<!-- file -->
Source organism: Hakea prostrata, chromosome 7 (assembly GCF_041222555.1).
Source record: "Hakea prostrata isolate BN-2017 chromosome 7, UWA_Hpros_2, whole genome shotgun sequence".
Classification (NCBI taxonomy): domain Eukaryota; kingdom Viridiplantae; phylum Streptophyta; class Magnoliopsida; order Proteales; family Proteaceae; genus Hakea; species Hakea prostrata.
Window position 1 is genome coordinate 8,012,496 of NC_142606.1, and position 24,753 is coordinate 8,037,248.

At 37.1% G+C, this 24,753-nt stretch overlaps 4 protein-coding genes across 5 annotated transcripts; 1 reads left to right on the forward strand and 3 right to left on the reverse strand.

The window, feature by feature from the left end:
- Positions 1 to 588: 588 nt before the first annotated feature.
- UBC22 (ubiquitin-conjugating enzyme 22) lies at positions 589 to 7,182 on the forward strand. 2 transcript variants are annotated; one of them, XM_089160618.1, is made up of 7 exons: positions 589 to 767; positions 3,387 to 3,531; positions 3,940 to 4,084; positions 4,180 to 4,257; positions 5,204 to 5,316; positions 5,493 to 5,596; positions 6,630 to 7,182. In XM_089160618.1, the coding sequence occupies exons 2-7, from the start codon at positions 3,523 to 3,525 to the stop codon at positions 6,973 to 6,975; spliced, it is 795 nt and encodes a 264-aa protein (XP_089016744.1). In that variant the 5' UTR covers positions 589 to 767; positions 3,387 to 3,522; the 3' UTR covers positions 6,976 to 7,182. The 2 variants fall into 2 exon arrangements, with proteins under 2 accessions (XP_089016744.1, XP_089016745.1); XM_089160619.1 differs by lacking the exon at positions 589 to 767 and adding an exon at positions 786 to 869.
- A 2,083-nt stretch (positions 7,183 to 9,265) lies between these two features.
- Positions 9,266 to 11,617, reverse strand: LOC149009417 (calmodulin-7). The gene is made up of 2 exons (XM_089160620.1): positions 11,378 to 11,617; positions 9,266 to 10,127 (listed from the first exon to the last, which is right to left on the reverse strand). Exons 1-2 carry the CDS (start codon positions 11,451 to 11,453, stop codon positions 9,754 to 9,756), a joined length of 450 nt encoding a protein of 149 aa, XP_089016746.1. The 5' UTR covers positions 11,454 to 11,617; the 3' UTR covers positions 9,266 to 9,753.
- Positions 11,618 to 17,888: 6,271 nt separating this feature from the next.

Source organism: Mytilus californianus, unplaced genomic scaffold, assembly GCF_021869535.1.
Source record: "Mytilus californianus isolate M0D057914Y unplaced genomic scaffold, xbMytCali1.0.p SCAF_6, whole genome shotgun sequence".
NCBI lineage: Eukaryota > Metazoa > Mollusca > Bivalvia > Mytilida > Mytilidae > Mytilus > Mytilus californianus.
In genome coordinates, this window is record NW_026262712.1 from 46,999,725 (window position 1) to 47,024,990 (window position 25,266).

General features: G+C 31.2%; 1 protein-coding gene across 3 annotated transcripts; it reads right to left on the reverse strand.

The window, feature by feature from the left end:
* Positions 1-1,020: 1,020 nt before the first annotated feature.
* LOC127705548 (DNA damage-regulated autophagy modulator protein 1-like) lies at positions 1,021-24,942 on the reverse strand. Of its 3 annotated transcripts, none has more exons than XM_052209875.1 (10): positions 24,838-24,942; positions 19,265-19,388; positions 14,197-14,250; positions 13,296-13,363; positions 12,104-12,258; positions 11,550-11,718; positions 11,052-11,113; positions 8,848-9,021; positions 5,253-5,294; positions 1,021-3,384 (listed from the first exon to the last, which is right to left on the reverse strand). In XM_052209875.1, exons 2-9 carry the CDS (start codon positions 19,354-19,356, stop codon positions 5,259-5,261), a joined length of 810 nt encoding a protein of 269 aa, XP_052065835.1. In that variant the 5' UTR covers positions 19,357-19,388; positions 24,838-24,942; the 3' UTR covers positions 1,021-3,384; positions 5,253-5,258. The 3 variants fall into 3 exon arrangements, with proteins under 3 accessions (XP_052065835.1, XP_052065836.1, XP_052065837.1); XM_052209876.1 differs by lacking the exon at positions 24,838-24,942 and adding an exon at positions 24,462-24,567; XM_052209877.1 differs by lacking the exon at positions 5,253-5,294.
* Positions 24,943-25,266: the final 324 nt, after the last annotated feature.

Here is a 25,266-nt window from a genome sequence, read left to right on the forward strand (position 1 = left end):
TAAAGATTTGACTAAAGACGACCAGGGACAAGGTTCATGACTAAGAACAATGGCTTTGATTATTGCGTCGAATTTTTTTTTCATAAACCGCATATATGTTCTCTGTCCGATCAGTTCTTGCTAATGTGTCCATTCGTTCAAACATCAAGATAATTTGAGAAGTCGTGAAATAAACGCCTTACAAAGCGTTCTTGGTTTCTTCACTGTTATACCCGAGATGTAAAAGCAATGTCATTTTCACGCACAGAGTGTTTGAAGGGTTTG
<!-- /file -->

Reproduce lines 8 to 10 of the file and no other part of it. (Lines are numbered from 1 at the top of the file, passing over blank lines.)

- UBC22 (ubiquitin-conjugating enzyme 22) lies at positions 589 to 7,182 on the forward strand. 2 transcript variants are annotated; one of them, XM_089160618.1, is made up of 7 exons: positions 589 to 767; positions 3,387 to 3,531; positions 3,940 to 4,084; positions 4,180 to 4,257; positions 5,204 to 5,316; positions 5,493 to 5,596; positions 6,630 to 7,182. In XM_089160618.1, the coding sequence occupies exons 2-7, from the start codon at positions 3,523 to 3,525 to the stop codon at positions 6,973 to 6,975; spliced, it is 795 nt and encodes a 264-aa protein (XP_089016744.1). In that variant the 5' UTR covers positions 589 to 767; positions 3,387 to 3,522; the 3' UTR covers positions 6,976 to 7,182. The 2 variants fall into 2 exon arrangements, with proteins under 2 accessions (XP_089016744.1, XP_089016745.1); XM_089160619.1 differs by lacking the exon at positions 589 to 767 and adding an exon at positions 786 to 869.
- A 2,083-nt stretch (positions 7,183 to 9,265) lies between these two features.
- Positions 9,266 to 11,617, reverse strand: LOC149009417 (calmodulin-7). The gene is made up of 2 exons (XM_089160620.1): positions 11,378 to 11,617; positions 9,266 to 10,127 (listed from the first exon to the last, which is right to left on the reverse strand). Exons 1-2 carry the CDS (start codon positions 11,451 to 11,453, stop codon positions 9,754 to 9,756), a joined length of 450 nt encoding a protein of 149 aa, XP_089016746.1. The 5' UTR covers positions 11,454 to 11,617; the 3' UTR covers positions 9,266 to 9,753.